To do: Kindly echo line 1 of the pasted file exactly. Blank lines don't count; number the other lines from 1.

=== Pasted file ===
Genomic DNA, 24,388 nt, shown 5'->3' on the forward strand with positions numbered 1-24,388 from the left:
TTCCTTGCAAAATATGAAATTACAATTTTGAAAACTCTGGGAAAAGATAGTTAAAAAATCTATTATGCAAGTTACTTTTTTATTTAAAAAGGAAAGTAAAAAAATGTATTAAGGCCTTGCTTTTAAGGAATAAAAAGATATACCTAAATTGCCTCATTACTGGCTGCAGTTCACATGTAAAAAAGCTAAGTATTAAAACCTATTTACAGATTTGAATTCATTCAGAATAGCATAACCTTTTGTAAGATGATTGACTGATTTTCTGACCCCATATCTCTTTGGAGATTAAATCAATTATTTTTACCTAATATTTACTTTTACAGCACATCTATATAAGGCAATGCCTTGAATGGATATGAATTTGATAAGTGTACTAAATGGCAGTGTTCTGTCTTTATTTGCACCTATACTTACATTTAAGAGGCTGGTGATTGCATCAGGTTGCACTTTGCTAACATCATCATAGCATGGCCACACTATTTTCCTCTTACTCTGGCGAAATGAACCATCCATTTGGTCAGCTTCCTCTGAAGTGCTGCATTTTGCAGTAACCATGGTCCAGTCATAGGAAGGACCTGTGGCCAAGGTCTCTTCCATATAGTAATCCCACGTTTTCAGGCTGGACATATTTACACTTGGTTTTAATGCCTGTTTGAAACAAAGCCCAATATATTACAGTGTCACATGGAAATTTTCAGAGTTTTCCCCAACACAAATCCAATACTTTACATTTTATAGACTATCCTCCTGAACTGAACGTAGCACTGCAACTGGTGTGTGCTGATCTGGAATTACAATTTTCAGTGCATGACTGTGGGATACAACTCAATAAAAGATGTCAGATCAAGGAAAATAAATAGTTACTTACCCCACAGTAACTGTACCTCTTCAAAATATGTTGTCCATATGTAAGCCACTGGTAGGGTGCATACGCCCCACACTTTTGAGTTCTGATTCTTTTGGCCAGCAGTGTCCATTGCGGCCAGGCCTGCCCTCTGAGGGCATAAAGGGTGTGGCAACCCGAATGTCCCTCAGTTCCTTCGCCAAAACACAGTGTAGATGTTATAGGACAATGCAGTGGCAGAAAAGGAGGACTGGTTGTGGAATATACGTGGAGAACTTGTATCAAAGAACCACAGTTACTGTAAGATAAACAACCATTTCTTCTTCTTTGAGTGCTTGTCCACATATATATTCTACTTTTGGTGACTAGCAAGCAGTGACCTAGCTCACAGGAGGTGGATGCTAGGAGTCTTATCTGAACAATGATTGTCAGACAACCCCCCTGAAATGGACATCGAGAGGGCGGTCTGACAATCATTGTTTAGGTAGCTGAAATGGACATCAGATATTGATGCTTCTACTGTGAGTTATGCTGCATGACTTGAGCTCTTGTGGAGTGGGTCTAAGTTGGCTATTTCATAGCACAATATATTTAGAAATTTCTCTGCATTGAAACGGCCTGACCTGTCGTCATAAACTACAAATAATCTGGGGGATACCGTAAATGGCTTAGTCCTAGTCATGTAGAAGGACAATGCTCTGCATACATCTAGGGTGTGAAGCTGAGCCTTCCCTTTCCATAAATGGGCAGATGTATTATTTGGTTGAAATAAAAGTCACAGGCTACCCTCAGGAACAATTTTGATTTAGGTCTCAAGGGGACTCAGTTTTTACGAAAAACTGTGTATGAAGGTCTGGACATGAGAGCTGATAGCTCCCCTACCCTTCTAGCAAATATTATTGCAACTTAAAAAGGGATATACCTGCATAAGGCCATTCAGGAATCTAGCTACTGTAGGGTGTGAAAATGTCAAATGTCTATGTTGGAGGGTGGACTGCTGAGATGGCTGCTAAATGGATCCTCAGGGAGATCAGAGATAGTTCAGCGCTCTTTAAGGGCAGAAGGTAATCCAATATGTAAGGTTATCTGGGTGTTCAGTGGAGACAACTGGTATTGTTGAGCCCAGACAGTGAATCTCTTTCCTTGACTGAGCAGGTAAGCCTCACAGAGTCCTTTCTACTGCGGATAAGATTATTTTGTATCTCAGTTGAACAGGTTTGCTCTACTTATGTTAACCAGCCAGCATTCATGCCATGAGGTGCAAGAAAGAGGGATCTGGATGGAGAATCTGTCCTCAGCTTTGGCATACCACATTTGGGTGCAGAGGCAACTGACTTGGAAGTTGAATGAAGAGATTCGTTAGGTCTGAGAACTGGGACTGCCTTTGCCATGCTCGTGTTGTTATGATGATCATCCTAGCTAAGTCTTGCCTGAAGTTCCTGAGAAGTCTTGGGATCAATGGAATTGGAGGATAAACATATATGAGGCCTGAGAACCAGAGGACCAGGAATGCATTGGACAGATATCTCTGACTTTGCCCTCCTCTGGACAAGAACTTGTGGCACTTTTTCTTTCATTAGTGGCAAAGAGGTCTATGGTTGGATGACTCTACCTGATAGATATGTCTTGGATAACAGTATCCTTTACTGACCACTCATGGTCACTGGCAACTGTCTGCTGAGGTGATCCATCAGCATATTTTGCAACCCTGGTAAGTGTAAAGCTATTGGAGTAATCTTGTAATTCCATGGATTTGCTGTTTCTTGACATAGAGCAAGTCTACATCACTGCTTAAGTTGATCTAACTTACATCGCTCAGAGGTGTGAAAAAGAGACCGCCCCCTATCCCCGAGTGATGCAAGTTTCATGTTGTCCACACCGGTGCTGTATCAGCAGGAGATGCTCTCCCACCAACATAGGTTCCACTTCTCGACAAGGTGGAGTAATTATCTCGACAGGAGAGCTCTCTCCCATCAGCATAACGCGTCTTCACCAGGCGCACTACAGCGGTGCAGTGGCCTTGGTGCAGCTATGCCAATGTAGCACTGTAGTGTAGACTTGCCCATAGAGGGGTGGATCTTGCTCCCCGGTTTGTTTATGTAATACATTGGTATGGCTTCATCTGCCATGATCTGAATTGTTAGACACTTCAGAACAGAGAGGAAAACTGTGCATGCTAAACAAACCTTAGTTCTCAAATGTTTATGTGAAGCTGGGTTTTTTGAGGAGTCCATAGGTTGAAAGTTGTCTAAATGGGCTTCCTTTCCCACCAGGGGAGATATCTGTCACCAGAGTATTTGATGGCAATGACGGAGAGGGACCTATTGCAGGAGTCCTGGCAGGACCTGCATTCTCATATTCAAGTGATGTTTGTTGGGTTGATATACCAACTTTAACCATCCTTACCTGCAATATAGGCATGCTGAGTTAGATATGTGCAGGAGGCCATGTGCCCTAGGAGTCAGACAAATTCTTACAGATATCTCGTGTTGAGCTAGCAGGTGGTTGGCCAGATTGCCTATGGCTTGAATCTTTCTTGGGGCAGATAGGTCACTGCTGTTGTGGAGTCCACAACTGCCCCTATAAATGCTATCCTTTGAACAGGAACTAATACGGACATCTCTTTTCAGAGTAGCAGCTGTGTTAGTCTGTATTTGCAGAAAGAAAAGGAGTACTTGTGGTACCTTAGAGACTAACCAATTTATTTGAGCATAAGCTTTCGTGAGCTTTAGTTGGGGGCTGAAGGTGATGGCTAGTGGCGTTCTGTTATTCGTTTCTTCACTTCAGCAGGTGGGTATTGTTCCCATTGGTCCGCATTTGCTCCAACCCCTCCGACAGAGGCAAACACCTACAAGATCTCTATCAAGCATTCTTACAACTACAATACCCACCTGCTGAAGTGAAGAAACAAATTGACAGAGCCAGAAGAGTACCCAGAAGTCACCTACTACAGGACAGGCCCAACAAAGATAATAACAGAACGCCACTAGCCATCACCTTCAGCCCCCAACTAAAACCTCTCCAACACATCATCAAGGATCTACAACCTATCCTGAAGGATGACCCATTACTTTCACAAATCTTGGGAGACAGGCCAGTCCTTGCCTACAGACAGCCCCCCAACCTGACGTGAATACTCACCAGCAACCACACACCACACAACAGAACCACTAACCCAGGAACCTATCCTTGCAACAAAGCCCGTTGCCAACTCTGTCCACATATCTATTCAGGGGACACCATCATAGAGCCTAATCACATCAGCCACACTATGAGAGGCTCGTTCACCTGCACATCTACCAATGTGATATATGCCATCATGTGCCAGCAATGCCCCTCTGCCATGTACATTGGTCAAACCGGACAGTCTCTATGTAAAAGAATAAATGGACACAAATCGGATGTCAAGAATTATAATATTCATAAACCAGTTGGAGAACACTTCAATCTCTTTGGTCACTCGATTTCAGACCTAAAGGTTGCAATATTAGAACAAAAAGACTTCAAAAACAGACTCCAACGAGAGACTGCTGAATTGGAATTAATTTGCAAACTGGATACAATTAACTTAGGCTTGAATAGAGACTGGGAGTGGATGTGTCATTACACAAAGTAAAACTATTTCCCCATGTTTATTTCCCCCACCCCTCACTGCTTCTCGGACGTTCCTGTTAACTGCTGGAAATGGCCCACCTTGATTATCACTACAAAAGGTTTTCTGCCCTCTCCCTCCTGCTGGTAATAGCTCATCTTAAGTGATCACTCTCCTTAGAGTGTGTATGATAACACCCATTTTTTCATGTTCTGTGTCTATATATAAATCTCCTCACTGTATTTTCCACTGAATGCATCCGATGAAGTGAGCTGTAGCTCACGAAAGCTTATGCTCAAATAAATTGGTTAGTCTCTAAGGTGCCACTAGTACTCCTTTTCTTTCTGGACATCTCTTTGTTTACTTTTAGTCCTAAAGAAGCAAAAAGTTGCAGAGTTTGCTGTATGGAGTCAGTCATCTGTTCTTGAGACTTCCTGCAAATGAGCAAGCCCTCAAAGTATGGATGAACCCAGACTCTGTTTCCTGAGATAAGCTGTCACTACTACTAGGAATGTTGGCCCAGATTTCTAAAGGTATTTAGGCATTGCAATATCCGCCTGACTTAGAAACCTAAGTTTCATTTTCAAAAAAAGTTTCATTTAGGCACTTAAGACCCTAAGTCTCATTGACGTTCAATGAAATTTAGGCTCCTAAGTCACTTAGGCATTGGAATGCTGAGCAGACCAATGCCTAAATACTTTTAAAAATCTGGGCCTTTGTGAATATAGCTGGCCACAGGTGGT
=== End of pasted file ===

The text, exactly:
Genomic DNA, 24,388 nt, shown 5'->3' on the forward strand with positions numbered 1-24,388 from the left: